I don’t have any rituals at the moment, perhaps apart from this blog I have managed for a month now. Thank you Hannah and the #DailyWritingChallenge. My routine is a mess and different everyday in lockdown. I have habits for sure but not all of them are healthy or good, in my opinion. I sometimes go to bed far too late and sometimes drink too much wine or gin. Mother’s ruin, they say.
Before I had children I loved going to the gym and yoga: I went everyday and loved it. I swam everyday at about 7.30am in my first year at university after a year out and enjoyed sitting in a sauna afterwards, before beginning my day. I loved that.
When my daughter was born my days were dominated by breastfeeding and looking after that beautiful little human I call my daughter, she became my new ritual. I didn’t mind that my world was hers and in time I trained to be a teacher and went back to the gym and yoga.
When my son was born, five years later, it was harder to reestablish time for me and the gym became a distant memory in the midst of full-time teaching with a smattering of postnatal blues thrown into an academy conversion process. I did return to yoga once week about seven years ago, when my son was three, but since my children started swimming two years ago I had to stop going.
I need to do this at home.
Luckily now I run about three times a week and this keeps me sane. I want to find a better routine and go back to rituals that help ground me, so I will try.
The last few weeks I’ve done a lot in the garden with my daughter’s help. My partner has helped a bit too, when not working online. I like being outdoors.
I know this is a big part of my life that needs addressing.
Routine is different from rituals, of this I am certain. When working full time in school, I had a very manic routine. Up at 6.30am, get me and the kids ready and breakfasted (some days they would be up before me), drop off children, then teach all day and most evenings I would take one or both of my children to running, or swimming training (my daughter sometimes runs for county in cross country and my son needs this physical outlet and enjoys it) and my son enjoys cubs too. I would then usually work after 9pm about four evenings a week for at least a couple of hours.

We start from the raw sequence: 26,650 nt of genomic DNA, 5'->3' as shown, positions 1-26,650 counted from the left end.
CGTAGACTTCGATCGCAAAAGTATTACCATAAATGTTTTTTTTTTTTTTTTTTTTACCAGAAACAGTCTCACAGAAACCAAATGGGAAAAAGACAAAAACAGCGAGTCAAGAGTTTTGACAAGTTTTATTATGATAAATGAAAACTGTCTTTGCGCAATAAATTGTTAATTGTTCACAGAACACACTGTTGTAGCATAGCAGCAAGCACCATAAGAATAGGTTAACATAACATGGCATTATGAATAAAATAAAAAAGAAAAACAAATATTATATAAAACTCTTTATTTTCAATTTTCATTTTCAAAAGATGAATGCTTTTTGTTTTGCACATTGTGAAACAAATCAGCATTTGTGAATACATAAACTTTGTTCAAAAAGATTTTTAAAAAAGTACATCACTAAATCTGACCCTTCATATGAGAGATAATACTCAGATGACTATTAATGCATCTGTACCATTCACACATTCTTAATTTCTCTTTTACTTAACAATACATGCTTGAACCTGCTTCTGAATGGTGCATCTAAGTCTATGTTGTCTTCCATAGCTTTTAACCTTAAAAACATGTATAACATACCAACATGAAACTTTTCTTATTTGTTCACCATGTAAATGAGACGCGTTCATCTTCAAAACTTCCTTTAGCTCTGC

My partner cannot drive so I do all of the driving and taxiing around; I was always accompanied by a pile of books or my laptop unless I ran at the same time as my daughter. I wonder if I allowed my children to take on too much because it affected the hours I could spend working in the evening and at the weekend, especially when there were races, meets or galas. But yet I hung on.
I think we were doing alright until last autumn when (see Day 17: Optimism) the routine collapsed and sleep deprivation won and the imposter syndrome took over. I was found out.
I now feel I have a choice at 41: pursue a career or help our children to pursue the things they enjoy.
The equilibrium I had was teetering on the brink because of a lack of ritual and self-care. I cannot allow that to happen again, but does that mean I cannot be a teacher? I sincerely hope not. If honest, this fills me with a sense of grief and loss, which in the face of the pandemic seem narcissistic and self-obsessed. I miss my lovely tutor group and being in my old classroom. I miss marking books and reading what the children had created. I loved sitting for hours creating resources and yet the unbroken time I had available to me had dwindled and this is a reality I have to face. How to fit it all in and still sleep?
On the other hand, I see nothing wrong in wanting to feel fulfilled and happy in the jobs we choose and have a job I must if I am to be able to pay the bills. I would prefer this to be in teaching.
Rituals I need to be able to find focus and self-belief once more.